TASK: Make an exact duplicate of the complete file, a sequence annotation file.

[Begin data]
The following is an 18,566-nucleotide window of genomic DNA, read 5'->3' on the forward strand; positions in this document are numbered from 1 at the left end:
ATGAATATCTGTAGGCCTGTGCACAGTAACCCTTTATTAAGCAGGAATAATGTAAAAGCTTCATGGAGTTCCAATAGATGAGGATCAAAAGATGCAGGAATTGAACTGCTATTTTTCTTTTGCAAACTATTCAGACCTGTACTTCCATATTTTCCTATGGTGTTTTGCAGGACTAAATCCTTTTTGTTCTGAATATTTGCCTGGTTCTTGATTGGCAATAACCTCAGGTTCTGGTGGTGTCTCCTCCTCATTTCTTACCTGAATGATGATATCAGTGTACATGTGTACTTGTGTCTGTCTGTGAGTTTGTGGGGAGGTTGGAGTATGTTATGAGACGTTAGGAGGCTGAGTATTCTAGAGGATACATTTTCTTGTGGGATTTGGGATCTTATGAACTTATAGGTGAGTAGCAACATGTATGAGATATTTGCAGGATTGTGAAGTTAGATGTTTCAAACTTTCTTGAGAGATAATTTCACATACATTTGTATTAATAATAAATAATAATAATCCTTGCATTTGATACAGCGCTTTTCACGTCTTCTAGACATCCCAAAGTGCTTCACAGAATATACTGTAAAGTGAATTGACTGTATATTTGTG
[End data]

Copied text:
The following is an 18,566-nucleotide window of genomic DNA, read 5'->3' on the forward strand; positions in this document are numbered from 1 at the left end:
ATGAATATCTGTAGGCCTGTGCACAGTAACCCTTTATTAAGCAGGAATAATGTAAAAGCTTCATGGAGTTCCAATAGATGAGGATCAAAAGATGCAGGAATTGAACTGCTATTTTTCTTTTGCAAACTATTCAGACCTGTACTTCCATATTTTCCTATGGTGTTTTGCAGGACTAAATCCTTTTTGTTCTGAATATTTGCCTGGTTCTTGATTGGCAATAACCTCAGGTTCTGGTGGTGTCTCCTCCTCATTTCTTACCTGAATGATGATATCAGTGTACATGTGTACTTGTGTCTGTCTGTGAGTTTGTGGGGAGGTTGGAGTATGTTATGAGACGTTAGGAGGCTGAGTATTCTAGAGGATACATTTTCTTGTGGGATTTGGGATCTTATGAACTTATAGGTGAGTAGCAACATGTATGAGATATTTGCAGGATTGTGAAGTTAGATGTTTCAAACTTTCTTGAGAGATAATTTCACATACATTTGTATTAATAATAAATAATAATAATCCTTGCATTTGATACAGCGCTTTTCACGTCTTCTAGACATCCCAAAGTGCTTCACAGAATATACTGTAAAGTGAATTGACTGTATATTTGTG